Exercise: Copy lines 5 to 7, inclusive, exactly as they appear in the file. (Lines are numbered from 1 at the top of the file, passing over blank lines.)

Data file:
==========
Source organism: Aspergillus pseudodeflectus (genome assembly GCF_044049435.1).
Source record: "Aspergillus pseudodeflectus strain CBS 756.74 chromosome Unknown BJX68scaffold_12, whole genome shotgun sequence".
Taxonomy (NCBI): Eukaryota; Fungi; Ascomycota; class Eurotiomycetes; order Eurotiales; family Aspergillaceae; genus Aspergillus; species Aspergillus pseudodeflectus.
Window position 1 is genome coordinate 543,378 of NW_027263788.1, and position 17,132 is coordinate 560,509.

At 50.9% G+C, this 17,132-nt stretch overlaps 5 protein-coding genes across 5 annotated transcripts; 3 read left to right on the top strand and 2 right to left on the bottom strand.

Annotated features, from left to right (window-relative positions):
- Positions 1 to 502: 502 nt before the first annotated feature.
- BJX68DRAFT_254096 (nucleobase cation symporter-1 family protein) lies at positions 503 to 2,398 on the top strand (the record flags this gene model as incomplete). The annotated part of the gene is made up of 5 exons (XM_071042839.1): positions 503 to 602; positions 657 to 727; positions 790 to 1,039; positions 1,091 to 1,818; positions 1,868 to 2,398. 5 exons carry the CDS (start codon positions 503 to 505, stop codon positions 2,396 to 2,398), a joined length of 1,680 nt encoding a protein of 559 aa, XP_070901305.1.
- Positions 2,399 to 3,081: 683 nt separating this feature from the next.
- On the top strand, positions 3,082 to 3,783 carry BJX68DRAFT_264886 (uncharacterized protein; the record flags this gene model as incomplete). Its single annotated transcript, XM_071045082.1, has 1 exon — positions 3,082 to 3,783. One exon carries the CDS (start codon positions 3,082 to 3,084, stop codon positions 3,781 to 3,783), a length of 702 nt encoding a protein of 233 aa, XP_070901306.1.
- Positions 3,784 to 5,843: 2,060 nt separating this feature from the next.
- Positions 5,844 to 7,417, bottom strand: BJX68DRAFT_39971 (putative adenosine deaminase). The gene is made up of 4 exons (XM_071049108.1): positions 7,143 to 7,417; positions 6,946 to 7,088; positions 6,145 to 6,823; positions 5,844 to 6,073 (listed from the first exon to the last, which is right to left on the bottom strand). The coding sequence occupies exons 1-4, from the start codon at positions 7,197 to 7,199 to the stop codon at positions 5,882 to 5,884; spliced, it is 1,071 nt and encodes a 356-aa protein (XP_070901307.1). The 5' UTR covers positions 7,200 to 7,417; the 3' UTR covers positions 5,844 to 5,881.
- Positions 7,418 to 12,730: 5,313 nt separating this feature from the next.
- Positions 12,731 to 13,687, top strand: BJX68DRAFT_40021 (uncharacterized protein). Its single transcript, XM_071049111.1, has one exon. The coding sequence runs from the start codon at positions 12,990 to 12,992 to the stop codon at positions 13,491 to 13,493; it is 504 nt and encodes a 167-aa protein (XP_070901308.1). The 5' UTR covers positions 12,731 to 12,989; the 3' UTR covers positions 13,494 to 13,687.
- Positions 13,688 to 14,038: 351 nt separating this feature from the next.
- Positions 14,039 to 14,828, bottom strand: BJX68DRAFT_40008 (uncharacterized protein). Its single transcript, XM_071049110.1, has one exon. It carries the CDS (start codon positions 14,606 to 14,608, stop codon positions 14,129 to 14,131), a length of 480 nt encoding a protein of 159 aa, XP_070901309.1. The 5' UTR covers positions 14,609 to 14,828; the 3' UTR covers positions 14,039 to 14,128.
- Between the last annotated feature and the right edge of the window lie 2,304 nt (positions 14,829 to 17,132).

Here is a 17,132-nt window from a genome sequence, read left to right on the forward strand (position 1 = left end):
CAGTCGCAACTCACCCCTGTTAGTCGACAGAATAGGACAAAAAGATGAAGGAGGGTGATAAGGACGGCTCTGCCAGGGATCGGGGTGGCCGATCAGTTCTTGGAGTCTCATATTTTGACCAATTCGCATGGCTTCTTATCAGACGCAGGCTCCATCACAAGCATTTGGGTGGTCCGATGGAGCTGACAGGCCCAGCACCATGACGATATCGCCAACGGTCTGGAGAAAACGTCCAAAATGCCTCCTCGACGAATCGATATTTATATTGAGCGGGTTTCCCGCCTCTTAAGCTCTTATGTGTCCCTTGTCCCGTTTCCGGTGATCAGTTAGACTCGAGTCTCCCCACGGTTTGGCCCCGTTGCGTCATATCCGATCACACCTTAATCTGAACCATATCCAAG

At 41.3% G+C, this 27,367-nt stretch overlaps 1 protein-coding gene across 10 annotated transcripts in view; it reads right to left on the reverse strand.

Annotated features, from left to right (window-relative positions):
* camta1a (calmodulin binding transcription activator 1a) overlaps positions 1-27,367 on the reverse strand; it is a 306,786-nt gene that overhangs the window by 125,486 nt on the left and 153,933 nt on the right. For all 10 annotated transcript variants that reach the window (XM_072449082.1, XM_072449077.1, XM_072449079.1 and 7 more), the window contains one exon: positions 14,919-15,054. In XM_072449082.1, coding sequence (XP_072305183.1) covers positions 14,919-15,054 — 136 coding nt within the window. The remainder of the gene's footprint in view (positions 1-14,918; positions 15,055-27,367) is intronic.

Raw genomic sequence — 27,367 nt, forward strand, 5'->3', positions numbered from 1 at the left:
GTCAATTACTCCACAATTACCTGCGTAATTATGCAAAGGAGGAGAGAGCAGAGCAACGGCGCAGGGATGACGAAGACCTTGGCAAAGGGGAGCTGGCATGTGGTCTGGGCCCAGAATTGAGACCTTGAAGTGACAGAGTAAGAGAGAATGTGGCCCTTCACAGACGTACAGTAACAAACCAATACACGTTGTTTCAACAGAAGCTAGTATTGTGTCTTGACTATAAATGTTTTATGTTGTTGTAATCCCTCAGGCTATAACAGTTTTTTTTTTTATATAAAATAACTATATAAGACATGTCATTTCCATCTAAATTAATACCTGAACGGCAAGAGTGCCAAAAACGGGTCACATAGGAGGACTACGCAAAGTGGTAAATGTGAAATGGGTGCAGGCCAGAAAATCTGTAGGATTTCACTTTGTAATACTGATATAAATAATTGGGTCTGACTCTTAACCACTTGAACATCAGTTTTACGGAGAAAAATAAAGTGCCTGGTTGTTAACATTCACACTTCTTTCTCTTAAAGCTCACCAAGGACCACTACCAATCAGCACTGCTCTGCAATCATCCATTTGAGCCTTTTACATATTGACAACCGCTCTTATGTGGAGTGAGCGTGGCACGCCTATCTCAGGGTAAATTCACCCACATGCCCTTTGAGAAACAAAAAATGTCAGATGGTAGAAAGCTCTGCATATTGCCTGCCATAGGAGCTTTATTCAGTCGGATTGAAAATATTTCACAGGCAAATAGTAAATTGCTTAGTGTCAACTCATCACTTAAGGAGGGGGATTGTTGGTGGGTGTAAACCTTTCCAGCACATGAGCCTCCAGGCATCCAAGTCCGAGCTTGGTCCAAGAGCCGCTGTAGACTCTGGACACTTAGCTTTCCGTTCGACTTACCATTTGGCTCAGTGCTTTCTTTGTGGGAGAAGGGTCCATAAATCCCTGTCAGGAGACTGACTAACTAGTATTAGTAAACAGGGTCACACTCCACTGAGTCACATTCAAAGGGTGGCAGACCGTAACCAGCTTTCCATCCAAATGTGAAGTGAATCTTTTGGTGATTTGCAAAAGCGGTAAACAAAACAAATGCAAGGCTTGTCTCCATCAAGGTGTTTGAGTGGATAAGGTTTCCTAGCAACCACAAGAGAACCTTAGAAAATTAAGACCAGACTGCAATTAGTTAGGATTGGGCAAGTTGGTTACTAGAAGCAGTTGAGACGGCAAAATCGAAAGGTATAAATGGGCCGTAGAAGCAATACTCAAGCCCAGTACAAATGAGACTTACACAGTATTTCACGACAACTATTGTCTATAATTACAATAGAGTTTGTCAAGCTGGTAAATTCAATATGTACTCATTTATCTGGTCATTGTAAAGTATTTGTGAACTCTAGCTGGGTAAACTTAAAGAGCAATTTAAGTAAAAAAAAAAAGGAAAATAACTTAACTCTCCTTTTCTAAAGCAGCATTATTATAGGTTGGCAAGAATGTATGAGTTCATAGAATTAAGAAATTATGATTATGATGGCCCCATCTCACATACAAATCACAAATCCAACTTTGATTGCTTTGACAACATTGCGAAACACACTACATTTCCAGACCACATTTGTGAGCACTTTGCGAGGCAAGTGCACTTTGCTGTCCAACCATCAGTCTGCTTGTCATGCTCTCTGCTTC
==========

At 50.9% G+C, this 17,132-nt stretch overlaps 5 protein-coding genes across 5 annotated transcripts; 3 read left to right on the top strand and 2 right to left on the bottom strand.

Annotated features, from left to right (window-relative positions):
- Positions 1 to 502: 502 nt before the first annotated feature.